*EPF112  10/26/92 *

(Calls it just "tip of the iceberg")  (560)
Washington -- Senator Bob Smith (Republican of New Hampshire), the vice
chairman of the Senate Select Committee on POW/MIA Affairs, attended the
meeting called by President Bush at the White House at the end of the week
to discuss recent information the Vietnamese have provided and afterwards
called it "the tip of the iceberg."

The senator observed that while a recent delegation led by General John
Vessey (USA, Retired), the president's special envoy for POW/MIA affairs,
recently returned from Hanoi with thousands of photos of soldiers captured
during the war, the Vietnamese have "promised to make available additional
information concerning POWs and MIAs taken into captivity during the
Vietnam War."

Although after the White House meeting Smith, like Bush, called Vietnam's
commitment "a breakthrough," the senator's office said "he hopes Vietnam
will continue to provide material and technical information they possess
regarding Americans seen alive in Vietnam and Laos after the end of the
war" which was waged for over 10 years in the three countries of Indochina
(Vietnam, Laos, Cambodia).

"This represents a significant step in accounting for missing men who have
died," Smith said.  "It is a breakthrough because the Vietnamese now admit
they have had this information -- something we have known but they would
never acknowledge.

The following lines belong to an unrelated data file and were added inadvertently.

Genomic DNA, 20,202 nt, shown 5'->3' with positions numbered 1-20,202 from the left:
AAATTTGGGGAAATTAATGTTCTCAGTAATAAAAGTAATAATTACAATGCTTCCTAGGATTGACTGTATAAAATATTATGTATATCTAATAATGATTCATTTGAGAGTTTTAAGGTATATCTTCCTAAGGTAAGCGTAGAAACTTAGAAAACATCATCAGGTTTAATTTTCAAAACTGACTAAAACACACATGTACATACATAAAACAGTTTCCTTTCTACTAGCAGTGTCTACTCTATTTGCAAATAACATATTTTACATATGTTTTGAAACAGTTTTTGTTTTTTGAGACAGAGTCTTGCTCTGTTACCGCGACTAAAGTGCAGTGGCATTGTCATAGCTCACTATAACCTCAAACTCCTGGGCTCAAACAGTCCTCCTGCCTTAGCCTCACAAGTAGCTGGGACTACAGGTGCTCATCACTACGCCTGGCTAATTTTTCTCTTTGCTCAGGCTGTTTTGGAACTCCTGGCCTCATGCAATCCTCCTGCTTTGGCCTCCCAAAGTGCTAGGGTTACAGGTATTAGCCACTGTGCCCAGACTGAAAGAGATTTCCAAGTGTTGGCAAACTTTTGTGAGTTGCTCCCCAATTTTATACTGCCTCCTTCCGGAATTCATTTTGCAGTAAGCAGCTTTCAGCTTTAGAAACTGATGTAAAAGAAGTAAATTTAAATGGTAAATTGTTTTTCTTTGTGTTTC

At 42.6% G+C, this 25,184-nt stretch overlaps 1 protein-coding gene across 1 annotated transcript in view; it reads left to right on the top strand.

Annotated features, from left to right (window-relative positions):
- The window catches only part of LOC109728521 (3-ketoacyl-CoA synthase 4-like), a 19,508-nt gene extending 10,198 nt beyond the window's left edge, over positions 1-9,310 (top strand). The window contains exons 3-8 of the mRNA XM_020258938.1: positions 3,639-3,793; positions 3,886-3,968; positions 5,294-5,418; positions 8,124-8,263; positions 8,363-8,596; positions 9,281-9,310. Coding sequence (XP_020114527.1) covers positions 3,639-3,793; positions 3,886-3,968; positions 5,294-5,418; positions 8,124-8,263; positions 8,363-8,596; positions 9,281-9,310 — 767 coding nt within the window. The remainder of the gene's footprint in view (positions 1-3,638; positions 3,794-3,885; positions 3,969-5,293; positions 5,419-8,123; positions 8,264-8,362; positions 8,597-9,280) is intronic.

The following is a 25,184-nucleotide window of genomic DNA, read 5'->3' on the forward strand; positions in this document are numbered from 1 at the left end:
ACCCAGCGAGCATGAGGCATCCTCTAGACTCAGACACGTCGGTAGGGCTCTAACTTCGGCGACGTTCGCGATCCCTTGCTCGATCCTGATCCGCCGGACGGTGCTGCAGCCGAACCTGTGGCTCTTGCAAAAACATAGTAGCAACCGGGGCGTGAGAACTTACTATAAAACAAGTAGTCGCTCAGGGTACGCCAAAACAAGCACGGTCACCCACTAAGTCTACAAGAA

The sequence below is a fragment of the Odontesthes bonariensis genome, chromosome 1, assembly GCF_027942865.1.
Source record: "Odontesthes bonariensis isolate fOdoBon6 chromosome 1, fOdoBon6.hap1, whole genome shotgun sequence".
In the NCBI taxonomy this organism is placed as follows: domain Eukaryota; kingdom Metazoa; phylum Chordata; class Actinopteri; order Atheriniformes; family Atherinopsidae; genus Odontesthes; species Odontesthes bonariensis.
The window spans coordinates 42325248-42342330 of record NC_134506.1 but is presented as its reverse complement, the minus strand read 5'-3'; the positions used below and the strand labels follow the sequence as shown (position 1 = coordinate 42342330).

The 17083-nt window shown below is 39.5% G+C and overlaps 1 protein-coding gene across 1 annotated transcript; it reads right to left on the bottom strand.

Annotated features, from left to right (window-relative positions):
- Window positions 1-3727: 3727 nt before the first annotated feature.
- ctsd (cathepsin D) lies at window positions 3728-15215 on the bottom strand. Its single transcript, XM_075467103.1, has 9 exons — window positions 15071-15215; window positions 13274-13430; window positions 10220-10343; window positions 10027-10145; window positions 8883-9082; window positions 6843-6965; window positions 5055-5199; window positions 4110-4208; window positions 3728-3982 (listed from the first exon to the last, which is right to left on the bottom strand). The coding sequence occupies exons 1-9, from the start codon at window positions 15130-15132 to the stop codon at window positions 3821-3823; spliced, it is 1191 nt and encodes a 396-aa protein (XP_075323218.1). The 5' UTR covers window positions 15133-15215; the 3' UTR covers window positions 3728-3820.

"Vietnam realizes that in order to get any recognition from the United
States, they must cooperate in resolving the POW/MIA issue.  We are not
looking for punishment or recrimination, we are looking for answers," Smith
said.  The New Hampshire senator is a highly-decorated combat veteran of
the Vietnam War.

"There is no information in this group of materials on live Americans,"
Smith said.  "The Vietnamese have been forthcoming on the issue of remains
but the key now is to parlay that into cooperation on the issue of POWs
1nown to be alive after the war and who may still be alive in either that
country or neighboring Laos."

Smith said he hopes, "as the president stated, that this is 'the beginning,
not the end' of Vietnam telling us what they know about the fate of our
missing military service personnel.

"This is the tip of the iceberg," Smith said.  "As General Vessey stated,
the Vietnamese told him that this is merely 'symbolic' of what is available
in their archives.  Although they have provided these records, we know --
and they admit -- they have more.

"In hearings before the Select Committee, significant intelligence was
released and former Administration officials testified that there were
'lists and other data indicating live men may have been left behind after
the war,"  Smith said.  "We intend to pursue this to the fullest extent and
hope that the Vietnamese will share the information they have on live

Smith said he "looks forward to working with the Vietnamese to resolve this
issue."  Smith, Senator Kerry (Democrat of Massachusetts), another
decorated combat veteran of the Vietnam War who is chairman of the
committee, and other members of the panel (most of whom are also combat
veterans of the war), plan to return to Southeast Asia in mid-November to
follow up on this new information just provided and on live-sighting
information they have learned of during their hearings over the past year.